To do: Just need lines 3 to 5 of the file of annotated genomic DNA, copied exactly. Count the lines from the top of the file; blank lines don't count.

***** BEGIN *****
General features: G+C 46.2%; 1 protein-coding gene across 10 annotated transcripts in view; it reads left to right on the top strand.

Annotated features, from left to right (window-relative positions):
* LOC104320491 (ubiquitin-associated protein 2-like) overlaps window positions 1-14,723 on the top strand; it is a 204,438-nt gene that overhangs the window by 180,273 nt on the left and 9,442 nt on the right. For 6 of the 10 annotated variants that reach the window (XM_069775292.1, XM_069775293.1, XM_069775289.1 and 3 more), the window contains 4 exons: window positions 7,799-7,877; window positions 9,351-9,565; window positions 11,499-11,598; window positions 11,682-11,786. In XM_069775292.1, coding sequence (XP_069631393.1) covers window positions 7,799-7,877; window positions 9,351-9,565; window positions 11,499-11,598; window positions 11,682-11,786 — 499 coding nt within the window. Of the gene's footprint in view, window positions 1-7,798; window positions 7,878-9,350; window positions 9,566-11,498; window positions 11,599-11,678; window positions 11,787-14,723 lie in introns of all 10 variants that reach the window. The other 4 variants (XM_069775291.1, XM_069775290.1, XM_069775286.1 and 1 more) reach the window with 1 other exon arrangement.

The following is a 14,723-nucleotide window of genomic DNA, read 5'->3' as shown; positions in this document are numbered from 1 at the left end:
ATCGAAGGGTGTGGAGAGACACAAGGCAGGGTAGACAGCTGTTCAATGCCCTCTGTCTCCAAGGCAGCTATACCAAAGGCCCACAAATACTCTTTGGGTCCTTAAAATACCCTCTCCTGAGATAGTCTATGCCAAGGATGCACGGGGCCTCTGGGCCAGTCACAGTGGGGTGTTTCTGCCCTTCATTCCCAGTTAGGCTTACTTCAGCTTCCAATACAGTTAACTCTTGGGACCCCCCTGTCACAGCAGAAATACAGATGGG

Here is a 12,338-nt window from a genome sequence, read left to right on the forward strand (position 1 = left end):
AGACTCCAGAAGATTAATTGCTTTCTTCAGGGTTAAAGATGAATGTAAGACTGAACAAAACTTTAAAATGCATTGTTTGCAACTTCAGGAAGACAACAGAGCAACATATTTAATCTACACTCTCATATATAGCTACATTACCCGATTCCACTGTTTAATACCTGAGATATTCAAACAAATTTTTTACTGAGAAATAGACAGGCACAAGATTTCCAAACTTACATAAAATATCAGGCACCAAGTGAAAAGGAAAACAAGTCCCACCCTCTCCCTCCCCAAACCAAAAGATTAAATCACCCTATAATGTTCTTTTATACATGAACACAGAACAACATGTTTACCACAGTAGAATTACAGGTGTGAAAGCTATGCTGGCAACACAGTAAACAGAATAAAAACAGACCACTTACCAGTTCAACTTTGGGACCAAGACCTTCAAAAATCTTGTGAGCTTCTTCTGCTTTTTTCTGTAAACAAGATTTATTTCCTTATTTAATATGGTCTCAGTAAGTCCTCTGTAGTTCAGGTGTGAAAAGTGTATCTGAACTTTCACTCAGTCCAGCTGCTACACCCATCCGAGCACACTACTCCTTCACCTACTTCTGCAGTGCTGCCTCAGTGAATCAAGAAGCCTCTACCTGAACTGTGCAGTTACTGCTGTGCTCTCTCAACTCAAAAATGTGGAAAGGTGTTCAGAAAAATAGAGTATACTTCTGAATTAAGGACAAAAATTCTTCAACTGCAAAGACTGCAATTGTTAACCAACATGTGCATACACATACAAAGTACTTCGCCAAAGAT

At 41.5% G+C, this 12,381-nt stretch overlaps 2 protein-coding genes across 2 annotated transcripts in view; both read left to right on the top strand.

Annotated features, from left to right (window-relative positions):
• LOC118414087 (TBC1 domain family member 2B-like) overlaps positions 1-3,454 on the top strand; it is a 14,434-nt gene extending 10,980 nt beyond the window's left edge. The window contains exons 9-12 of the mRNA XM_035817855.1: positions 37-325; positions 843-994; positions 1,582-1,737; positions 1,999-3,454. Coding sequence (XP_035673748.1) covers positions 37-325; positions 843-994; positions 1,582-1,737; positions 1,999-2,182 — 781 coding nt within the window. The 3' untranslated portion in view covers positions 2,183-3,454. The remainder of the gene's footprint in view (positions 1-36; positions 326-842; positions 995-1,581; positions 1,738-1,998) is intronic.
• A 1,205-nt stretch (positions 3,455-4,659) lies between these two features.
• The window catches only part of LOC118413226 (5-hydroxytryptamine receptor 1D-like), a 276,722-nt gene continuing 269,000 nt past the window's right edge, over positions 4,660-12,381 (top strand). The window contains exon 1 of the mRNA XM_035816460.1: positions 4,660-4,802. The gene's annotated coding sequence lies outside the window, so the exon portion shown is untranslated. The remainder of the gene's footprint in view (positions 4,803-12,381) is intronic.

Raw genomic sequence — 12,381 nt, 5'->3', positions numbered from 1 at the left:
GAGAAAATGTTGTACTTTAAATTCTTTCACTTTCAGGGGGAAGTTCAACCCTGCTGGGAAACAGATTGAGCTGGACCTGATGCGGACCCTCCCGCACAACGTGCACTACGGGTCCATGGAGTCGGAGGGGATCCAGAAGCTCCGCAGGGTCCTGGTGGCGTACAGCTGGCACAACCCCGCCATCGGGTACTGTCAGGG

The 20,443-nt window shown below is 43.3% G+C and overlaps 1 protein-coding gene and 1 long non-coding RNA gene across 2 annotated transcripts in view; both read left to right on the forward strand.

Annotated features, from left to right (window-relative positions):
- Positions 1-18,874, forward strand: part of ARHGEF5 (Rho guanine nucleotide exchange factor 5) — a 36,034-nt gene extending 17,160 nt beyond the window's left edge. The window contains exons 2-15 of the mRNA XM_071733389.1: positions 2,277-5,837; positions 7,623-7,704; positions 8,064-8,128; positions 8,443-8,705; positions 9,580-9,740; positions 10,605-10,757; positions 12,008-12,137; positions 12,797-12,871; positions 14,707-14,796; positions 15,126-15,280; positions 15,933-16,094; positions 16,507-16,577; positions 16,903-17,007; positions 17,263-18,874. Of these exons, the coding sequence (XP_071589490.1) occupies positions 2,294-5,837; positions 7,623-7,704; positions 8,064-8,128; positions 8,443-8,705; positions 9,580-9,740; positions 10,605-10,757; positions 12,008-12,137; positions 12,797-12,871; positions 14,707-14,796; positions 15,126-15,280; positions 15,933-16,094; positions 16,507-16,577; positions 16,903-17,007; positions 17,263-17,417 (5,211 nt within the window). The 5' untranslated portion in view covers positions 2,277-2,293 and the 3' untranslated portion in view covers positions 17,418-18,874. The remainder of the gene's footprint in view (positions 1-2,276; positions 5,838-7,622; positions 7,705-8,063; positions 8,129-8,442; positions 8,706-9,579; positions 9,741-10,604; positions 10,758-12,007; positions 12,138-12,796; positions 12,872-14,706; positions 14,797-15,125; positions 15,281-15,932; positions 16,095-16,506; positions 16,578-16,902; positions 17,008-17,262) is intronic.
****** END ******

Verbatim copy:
* LOC104320491 (ubiquitin-associated protein 2-like) overlaps window positions 1-14,723 on the top strand; it is a 204,438-nt gene that overhangs the window by 180,273 nt on the left and 9,442 nt on the right. For 6 of the 10 annotated variants that reach the window (XM_069775292.1, XM_069775293.1, XM_069775289.1 and 3 more), the window contains 4 exons: window positions 7,799-7,877; window positions 9,351-9,565; window positions 11,499-11,598; window positions 11,682-11,786. In XM_069775292.1, coding sequence (XP_069631393.1) covers window positions 7,799-7,877; window positions 9,351-9,565; window positions 11,499-11,598; window positions 11,682-11,786 — 499 coding nt within the window. Of the gene's footprint in view, window positions 1-7,798; window positions 7,878-9,350; window positions 9,566-11,498; window positions 11,599-11,678; window positions 11,787-14,723 lie in introns of all 10 variants that reach the window. The other 4 variants (XM_069775291.1, XM_069775290.1, XM_069775286.1 and 1 more) reach the window with 1 other exon arrangement.

The following is a 14,723-nucleotide window of genomic DNA, read 5'->3' as shown; positions in this document are numbered from 1 at the left end:
ATCGAAGGGTGTGGAGAGACACAAGGCAGGGTAGACAGCTGTTCAATGCCCTCTGTCTCCAAGGCAGCTATACCAAAGGCCCACAAATACTCTTTGGGTCCTTAAAATACCCTCTCCTGAGATAGTCTATGCCAAGGATGCACGGGGCCTCTGGGCCAGTCACAGTGGGGTGTTTCTGCCCTTCATTCCCAGTTAGGCTTACTTCAGCTTCCAATACAGTTAACTCTTGGGACCCCCCTGTCACAGCAGAAATACAGATGGG